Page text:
Guðni Franzson’s beautifully plaintive clarinets again here, along with some low pipe organ pedal drones recorded in Norway and string orchestra trills and harmonics recorded in Prague.
The sung text comes from a 19th century poem by Elizabeth Barrett Browning. A lament for the death of Pan, the death of the forest god, the death of paganism – supplanted by monotheism bringing with it eventually capitalism and Fordian mass production. The storm recordings are by BJ Nilsen. The choir was recorded in Prague and the organ and strings in Norway.
The next to last track on the album is named after an actual research paper, “Guidelines for a Space Propulsion Device based on Heim’s Quantum Theory”, which seriously proposes a method of faster-than-light space travel. Burkhard Heim was a German physicist who dedicated much of his life to developing a method of space travel. He worked as an explosives expert during WWII and he was seriously handicapped in an explosion, leaving him without hands and mostly deaf and blind. He became a recluse and, depsite his serious disability, worked tirelessly for the rest of his life searching for a unified theory of everything, which he thought possible by linking general relativity with quantum theory. His philosophy and ideas have a strong mystical character. His work, despite its considerable eccentricity, is slowly gaining acceptance in the physics community. The string orchestra was recorded in Prague and the percussion in Reykjavik and Tokyo. The percussion track is performed live by Matthias Hemstock with some editing and overdubs.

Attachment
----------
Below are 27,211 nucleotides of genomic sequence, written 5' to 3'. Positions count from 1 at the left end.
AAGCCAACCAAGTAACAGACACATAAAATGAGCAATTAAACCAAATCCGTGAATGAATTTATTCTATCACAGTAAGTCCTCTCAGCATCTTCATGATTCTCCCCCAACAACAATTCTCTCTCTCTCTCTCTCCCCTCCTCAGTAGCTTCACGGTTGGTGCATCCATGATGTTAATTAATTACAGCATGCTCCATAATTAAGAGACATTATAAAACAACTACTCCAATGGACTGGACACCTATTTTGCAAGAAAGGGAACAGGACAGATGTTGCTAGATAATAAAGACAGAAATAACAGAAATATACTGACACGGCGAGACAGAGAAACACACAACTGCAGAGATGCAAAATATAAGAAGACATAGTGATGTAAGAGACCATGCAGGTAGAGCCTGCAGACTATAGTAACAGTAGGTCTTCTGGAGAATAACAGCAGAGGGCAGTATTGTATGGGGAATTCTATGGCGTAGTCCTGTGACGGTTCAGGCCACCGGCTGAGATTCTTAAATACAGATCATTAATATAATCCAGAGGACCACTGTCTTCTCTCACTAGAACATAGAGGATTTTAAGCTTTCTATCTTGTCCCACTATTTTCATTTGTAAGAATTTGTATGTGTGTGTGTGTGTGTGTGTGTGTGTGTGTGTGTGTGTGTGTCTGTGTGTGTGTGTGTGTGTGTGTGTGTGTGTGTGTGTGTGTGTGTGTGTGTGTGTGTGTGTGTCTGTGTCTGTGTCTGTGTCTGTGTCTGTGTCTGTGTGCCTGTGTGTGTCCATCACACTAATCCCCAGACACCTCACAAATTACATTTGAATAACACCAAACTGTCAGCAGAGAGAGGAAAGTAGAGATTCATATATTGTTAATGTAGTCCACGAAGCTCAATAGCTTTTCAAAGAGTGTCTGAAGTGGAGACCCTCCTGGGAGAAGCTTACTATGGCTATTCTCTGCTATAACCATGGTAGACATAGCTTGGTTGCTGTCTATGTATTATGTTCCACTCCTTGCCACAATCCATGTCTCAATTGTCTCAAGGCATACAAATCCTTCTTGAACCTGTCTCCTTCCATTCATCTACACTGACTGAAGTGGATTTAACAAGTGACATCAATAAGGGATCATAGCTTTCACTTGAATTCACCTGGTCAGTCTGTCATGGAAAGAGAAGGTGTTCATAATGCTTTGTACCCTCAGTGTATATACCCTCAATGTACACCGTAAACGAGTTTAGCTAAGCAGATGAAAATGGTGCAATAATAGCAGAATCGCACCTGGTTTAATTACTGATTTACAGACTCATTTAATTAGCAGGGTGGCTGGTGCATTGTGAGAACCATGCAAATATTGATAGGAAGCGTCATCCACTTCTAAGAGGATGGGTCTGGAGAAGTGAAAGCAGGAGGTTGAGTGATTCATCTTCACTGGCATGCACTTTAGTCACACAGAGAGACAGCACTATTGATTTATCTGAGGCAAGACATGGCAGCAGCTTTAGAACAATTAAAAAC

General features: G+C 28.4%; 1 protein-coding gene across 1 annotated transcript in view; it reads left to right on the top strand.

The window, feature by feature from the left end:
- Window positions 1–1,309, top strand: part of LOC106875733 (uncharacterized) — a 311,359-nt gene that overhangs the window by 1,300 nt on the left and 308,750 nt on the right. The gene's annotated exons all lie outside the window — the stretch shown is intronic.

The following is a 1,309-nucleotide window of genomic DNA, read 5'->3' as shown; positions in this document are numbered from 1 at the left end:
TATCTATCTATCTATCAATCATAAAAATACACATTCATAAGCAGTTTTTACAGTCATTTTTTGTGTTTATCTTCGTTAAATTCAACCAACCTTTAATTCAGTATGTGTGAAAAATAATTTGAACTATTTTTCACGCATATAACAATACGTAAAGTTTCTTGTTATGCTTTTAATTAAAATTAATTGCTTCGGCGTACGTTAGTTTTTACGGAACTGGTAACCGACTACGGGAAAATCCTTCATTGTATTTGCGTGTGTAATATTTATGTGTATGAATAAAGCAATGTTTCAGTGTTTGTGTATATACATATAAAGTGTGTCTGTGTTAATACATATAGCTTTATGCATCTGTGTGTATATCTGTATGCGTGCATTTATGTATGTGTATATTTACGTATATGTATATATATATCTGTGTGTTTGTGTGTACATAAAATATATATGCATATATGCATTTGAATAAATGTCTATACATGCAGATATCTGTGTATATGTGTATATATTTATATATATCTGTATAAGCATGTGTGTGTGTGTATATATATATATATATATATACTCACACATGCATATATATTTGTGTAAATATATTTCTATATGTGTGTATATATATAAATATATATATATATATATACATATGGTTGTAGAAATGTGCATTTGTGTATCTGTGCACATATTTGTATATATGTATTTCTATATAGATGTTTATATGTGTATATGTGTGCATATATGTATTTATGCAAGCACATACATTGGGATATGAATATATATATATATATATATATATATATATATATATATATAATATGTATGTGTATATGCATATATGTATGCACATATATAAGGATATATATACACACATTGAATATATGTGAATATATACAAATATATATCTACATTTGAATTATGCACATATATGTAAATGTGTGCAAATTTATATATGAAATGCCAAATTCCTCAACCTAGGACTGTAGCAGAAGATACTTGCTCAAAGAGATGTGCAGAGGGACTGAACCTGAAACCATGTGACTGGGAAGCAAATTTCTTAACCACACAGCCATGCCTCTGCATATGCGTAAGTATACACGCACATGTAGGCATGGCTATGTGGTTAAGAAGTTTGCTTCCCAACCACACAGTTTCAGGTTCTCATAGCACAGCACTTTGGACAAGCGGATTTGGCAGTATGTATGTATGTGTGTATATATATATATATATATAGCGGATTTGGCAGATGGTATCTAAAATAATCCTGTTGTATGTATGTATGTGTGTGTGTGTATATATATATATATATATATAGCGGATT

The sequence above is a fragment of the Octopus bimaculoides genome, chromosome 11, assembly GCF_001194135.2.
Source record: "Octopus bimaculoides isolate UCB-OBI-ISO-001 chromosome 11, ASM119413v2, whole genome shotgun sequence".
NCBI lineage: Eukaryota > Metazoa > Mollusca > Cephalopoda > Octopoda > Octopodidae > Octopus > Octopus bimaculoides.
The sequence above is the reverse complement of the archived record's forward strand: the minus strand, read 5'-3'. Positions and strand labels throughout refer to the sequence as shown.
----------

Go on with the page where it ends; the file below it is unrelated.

So, again, one of the threads running throughout the album is the idea of nature slowly reclaiming territory previously lost to human industry, as in the image of the jungle slowly growing back over the ruins of Fordlândia. Another is this collision of mysticism and rocket science in the work of Parsons and Heim. There is also the image of the God Pan running throughout, the “first god”, the god of forests and the embodiment of paganism. For me the album is like a film with two separare story lines that at first don’t seem to have lot to do with each other, except in a poetic sense.
Fordlândia texts by Jóhann Jóhannsson.